Should Management Fee be passed onto tenants?

by Readers Question

11:15 AM, 30th August 2016
About 2 years ago

Should Management Fee be passed onto tenants?

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Should Management Fee be passed onto tenants?

We have a small portfolio of BTL properties one of which incurs an annual Management Fee which we have paid for the past 10 years, but we are now wondering should this have been an expense passed on to our tenant as she is clearly the ones who has benefited from the services provided? cheque

As an aside we have had the same tenant for the past 7 years and have not increased her rent since March 2009 so it is now, I would imagine, well below the market level.

What do other landlords do?

Many thanks

Denise



Comments

Neil Patterson

11:20 AM, 30th August 2016
About 2 years ago

Hi Denise

I may be wrong and someone else may itemise it differently, but normally the rent is priced so as to cover this additional cost with leasehold flats.

I also think you have many justifiable reasons to show a tenant why you may need to increase the rent paid, not least Clause 24 if you have a BTL mortgage.

Sean Graveney

11:40 AM, 30th August 2016
About 2 years ago

I agree that the management fees should be factored into the rent assuming market rates can accommodate.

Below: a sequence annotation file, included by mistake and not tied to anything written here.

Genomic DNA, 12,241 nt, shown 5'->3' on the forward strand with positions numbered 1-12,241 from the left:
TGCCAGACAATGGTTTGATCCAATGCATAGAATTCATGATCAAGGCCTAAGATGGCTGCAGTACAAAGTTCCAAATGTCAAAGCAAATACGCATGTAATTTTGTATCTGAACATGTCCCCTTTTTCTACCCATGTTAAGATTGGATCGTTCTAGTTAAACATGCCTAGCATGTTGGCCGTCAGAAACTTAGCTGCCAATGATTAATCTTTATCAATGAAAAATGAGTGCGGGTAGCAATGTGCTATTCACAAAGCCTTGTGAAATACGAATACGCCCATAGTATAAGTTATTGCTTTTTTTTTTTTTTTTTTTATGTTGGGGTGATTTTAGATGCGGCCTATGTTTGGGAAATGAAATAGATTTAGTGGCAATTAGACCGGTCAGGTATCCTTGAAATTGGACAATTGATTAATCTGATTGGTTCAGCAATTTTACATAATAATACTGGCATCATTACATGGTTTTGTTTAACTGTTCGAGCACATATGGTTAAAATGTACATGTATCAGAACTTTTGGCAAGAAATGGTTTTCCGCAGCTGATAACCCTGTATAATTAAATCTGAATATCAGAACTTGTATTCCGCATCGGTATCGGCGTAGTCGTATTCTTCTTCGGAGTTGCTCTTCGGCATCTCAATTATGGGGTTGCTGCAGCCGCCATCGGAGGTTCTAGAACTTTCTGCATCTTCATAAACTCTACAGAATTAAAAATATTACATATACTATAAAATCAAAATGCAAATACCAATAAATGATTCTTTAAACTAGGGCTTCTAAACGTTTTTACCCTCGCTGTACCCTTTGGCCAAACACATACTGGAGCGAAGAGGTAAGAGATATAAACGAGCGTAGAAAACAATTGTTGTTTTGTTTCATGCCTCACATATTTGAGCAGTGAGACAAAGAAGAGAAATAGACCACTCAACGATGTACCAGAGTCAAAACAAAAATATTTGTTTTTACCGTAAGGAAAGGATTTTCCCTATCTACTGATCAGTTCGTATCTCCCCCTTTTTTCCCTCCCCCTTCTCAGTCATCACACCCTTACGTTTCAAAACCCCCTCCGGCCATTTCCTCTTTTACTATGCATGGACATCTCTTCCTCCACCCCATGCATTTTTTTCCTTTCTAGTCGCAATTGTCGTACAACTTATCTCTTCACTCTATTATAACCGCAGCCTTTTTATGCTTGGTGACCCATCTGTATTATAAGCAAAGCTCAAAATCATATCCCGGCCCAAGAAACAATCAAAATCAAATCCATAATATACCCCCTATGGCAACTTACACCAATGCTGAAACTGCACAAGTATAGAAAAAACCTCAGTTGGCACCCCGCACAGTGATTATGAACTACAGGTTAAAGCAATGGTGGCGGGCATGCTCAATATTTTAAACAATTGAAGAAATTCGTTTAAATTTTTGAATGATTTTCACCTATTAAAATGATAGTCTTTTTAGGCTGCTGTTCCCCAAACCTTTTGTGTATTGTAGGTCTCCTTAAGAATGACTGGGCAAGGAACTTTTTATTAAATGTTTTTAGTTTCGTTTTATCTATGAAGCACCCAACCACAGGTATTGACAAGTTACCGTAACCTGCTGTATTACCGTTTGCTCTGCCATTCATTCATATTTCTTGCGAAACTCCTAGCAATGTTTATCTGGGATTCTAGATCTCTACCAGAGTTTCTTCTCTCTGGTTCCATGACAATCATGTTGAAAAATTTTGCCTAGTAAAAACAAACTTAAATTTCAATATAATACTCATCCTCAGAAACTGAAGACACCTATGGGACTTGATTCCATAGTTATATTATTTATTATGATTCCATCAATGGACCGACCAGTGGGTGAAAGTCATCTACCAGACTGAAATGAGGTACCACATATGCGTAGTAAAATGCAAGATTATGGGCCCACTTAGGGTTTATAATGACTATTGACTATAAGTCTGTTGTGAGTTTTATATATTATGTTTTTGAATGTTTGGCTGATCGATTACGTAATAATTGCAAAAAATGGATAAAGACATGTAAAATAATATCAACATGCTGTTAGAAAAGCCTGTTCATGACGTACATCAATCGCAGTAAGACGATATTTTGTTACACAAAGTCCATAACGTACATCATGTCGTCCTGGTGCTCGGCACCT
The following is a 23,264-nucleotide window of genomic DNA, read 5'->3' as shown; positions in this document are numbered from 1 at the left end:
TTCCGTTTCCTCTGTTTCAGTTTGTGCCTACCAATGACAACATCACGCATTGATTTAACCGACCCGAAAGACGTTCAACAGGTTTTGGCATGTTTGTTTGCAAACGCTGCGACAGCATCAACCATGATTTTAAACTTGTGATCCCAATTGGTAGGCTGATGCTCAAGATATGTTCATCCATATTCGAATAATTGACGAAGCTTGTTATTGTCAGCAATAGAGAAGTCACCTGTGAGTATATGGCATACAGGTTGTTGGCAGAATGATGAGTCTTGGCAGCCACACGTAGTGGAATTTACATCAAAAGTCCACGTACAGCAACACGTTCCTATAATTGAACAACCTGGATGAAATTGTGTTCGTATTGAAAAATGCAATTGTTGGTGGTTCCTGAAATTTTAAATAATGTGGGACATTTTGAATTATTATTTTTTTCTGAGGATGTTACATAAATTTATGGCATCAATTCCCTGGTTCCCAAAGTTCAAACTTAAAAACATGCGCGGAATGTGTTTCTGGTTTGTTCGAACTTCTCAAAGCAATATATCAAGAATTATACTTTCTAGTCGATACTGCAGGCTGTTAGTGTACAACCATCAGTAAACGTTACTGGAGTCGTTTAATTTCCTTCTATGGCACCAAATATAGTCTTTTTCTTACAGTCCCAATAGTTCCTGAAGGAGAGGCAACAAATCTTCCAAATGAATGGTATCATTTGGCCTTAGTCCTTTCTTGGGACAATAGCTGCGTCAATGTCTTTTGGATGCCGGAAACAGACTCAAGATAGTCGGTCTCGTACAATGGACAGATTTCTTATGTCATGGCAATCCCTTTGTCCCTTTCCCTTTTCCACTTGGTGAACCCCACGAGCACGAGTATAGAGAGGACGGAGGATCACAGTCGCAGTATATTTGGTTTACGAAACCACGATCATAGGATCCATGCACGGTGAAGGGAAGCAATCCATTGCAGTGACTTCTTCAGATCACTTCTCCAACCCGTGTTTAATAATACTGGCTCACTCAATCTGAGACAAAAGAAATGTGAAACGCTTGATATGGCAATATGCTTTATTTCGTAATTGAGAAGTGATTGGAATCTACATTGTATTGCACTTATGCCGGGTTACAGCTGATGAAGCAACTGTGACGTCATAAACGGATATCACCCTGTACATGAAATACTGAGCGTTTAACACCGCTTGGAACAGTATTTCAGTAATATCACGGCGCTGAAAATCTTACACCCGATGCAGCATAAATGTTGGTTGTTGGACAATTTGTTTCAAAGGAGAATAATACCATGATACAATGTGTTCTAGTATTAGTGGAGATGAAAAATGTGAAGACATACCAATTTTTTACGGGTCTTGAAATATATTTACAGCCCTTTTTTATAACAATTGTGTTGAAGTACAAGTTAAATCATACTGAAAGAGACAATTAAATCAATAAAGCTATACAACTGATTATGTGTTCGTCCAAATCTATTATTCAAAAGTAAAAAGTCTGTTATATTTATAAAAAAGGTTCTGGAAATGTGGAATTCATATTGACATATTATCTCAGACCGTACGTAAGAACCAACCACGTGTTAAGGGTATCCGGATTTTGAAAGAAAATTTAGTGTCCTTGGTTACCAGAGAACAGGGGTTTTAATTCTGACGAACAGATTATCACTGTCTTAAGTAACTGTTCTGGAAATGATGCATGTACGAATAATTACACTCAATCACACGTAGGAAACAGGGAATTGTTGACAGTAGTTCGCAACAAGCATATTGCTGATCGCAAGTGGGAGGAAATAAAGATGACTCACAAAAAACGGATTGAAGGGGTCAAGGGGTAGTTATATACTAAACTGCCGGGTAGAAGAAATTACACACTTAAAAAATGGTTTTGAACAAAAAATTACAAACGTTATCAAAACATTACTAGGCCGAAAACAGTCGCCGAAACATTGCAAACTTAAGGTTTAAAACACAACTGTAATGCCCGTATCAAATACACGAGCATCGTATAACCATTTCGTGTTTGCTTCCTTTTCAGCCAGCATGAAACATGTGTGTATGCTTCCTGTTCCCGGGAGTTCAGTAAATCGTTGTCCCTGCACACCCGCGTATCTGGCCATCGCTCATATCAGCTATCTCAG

I disagree that the tenant is 'clearly the one who has benefited from the services provided'. Have the management services never benefited you (and the price of your asset) such as marketing the property, vetting the tenants, ensuring tent is collected, carrying out routine repairs, liasing with contractors, providing certification, negotiating on deposits? If not then why don't you do all of these things yourself?

Graham Bowcock

12:04 PM, 30th August 2016
About 2 years ago

Denise

Just to reaffirm what others have said, this charge is not about the tenant but the property and no doubt includes a sinking fund and some element of structural repairs which are for your long term benefit.

The service charge is really a matter for you as the leaseholder.

The issue of rent is separate and if you have not increased it for seven years there is probably an opportunity to do so. Rents generally have been rising and most tenants are accepting of the need for an increase if well presented. Our policy is not to go over the top but suggest a new rent which is more likely to be accepted without upsetting a good tenant. Most tenants will see rents have risen and would not look to move; on the other hand as a landlord you do not really want to lose your tenant which inevitably incurs costs and some void period. The need to be pragmatic is key.

You may be able to recover part of the service charge through the rent but the tenant does not need to get involved.

Hope this helps.

Graham

Steve From Leicester

13:11 PM, 30th August 2016
About 2 years ago

The Management Fee you are talking about is (I assume) the bill charged to the leaseholder of a flat for upkeep of communal areas, building insurance etc.

This is your legal responsibility, not the tenant's, and should be paid by you. When working out whether a leasehold property is a viable investment or not the service charges are one of the things a landlord needs to factor into their sums.